Will Roots In A HCOL Area Hose Our FI Plans?

crispydoc Uncategorized 6 Comments

How important is putting down roots in a community to your life objectives? The question was underscored on reading a recent guest post by Jacob Lund Fisker (of the legendary Early Retirement Extreme blog) on Get Rich Slowly.

Jacob is a theoretical astrophysicist who studied at Berkeley and achieved FI before eschewing academics for a life pursuing interests independent of the need for income.

He established a rational philosophical framework that complemented the mathematical underpinnings of FIRE, answering the why in addition to the how.

Jacob detailed how he has lived on about $7,000 a year starting in the costly San Francisco Bay Area (trailer home) to his current house, paid for in cash, in the Chicago suburbs.

His update was a list of new skills he has mastered, new problems he has solved, and new opportunities he has availed himself of thanks to not needing money. They have ranged from racing sailboats, learning Japanese sword fighting, working as a quant in finance, self-taught bicycle repair, woodworking, gardening and manufacturing his own tools.

I am one of many who regard Jacob as a thought leader of anti-consumerist FI, yet I'll be the first to acknowledge his off the grid problem-solving has always appealed more in theory than in practice.

He walks the walk; I still drive it.

One of the other striking aspects of Jacob's life is the peripatetic nature implied in his preferred form of living. He and his wife have "itchy feet" and relocate every few years so that one or the other can pursue a passion project that requires a new geography.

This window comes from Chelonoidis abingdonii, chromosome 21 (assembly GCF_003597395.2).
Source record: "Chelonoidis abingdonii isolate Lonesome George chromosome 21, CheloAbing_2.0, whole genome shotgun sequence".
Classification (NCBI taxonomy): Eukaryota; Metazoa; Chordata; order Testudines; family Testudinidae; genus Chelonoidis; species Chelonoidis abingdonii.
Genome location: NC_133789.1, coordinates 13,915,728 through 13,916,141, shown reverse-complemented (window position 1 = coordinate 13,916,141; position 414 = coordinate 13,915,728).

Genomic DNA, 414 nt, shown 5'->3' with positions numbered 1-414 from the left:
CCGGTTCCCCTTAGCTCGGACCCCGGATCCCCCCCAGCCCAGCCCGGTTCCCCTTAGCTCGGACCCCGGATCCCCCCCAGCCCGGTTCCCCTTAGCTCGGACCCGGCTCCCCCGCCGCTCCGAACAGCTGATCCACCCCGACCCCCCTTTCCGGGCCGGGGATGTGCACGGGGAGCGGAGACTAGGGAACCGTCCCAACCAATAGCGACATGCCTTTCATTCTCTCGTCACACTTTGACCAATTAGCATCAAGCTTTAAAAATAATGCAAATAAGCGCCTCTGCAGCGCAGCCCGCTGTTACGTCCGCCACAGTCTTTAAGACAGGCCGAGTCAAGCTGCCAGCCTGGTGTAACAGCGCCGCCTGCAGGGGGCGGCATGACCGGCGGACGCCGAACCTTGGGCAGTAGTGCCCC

This implies a deep understanding of what makes him tick and what makes him happy. He is an introvert who reads 100 books a year, and it would seem that he feels comfortable building community through his projects du jour. This led me to reflect on how I proceed building community.

It turns out my community building moves very slowly. After relocating every few years for my education, we settled into our home only to experience the isolation of being in a family cocoon with small children.

Our emergence from that cocoon was gradual, for a number of reasons.

First, there was an understandable wariness of others' motives for befriending a dual ER doc couple - we want to be friendly enough to invite to your party or confide your struggles, but not so accessible you come over uninvited late at night expecting free medical advice or drop our names (and our standing) at our workplace due to a bizarre sense of entitlement.

Second, as a middle aged guy who does not follow sports, it's hard to meet like-minded souls. Men don't go up to others they don't know and say, "Want to grab a coffee and discuss that new Jonathan Franzen book?" or "Does your work leave you feeling empty inside some days?"